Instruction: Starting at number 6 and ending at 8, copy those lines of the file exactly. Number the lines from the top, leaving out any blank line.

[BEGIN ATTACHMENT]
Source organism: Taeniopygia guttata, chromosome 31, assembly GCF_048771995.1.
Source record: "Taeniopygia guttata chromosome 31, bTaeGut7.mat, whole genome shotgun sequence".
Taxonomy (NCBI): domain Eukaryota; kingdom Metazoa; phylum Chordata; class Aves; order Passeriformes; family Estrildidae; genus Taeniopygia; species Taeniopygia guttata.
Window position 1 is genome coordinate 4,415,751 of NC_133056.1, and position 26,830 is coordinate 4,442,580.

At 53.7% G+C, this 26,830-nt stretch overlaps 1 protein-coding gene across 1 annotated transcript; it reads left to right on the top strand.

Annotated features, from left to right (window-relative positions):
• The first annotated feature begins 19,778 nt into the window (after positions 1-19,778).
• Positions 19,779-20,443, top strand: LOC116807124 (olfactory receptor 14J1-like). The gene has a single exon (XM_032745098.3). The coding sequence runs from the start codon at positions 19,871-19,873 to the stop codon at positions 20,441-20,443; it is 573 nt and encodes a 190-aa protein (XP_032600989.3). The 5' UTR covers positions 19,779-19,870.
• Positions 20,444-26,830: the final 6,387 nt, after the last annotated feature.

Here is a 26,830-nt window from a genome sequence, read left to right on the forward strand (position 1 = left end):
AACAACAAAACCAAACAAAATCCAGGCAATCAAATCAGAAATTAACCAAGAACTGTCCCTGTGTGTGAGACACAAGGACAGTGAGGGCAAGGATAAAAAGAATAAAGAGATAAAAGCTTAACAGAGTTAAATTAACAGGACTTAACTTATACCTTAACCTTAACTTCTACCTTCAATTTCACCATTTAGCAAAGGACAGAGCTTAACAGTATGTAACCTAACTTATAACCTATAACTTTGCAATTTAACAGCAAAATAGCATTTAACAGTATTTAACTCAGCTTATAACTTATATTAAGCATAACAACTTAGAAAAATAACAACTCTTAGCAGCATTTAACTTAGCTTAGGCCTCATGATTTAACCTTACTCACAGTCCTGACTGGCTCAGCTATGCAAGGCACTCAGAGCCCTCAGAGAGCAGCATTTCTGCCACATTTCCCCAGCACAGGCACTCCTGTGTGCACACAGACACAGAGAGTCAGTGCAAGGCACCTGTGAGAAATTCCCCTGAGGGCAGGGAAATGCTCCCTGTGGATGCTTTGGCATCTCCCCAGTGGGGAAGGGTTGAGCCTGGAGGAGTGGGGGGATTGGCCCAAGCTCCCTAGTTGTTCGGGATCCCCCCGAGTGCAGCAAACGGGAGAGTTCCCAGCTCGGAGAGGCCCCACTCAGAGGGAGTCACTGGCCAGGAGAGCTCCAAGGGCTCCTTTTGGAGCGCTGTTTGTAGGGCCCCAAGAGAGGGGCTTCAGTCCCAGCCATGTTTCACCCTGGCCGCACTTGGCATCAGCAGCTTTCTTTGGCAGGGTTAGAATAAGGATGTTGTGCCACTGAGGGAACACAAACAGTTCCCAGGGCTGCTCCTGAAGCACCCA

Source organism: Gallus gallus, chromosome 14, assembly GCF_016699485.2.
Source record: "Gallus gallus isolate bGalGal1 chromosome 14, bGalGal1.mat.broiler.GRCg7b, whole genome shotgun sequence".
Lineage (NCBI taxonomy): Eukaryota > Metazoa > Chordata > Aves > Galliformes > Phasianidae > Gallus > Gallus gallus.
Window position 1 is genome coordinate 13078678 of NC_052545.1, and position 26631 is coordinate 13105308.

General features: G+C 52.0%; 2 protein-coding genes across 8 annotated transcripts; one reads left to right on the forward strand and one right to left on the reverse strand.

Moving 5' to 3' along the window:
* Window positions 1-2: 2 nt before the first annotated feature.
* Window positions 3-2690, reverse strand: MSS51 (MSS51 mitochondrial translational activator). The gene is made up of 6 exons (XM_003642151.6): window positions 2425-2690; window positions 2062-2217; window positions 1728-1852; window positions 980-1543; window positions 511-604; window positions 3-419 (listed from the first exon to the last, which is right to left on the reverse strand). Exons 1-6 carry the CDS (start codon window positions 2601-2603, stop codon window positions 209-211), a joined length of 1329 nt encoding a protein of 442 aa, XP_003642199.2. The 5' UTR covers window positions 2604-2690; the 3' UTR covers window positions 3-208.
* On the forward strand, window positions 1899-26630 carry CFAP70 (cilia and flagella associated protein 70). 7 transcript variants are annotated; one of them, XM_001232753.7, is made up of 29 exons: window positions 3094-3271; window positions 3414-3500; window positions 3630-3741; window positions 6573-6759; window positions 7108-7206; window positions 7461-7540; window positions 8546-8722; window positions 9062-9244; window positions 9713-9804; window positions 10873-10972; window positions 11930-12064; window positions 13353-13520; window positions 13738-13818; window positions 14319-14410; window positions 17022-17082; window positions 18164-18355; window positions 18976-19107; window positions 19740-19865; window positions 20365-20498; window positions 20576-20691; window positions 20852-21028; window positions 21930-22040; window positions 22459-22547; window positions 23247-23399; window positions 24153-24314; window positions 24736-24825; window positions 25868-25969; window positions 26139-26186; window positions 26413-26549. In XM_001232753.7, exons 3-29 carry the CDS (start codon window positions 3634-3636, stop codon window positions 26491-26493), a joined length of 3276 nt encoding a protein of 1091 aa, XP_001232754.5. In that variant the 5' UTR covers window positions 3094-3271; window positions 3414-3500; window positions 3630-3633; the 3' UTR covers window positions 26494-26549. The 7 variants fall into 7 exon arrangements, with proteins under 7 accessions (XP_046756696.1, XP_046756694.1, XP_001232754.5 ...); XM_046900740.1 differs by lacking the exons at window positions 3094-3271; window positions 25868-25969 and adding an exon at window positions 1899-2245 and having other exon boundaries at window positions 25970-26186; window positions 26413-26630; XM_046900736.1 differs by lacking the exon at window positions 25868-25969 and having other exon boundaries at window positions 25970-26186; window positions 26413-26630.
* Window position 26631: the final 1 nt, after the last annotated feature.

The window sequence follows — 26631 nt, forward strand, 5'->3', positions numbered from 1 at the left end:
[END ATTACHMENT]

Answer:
Annotated features, from left to right (window-relative positions):
• The first annotated feature begins 19,778 nt into the window (after positions 1-19,778).
• Positions 19,779-20,443, top strand: LOC116807124 (olfactory receptor 14J1-like). The gene has a single exon (XM_032745098.3). The coding sequence runs from the start codon at positions 19,871-19,873 to the stop codon at positions 20,441-20,443; it is 573 nt and encodes a 190-aa protein (XP_032600989.3). The 5' UTR covers positions 19,779-19,870.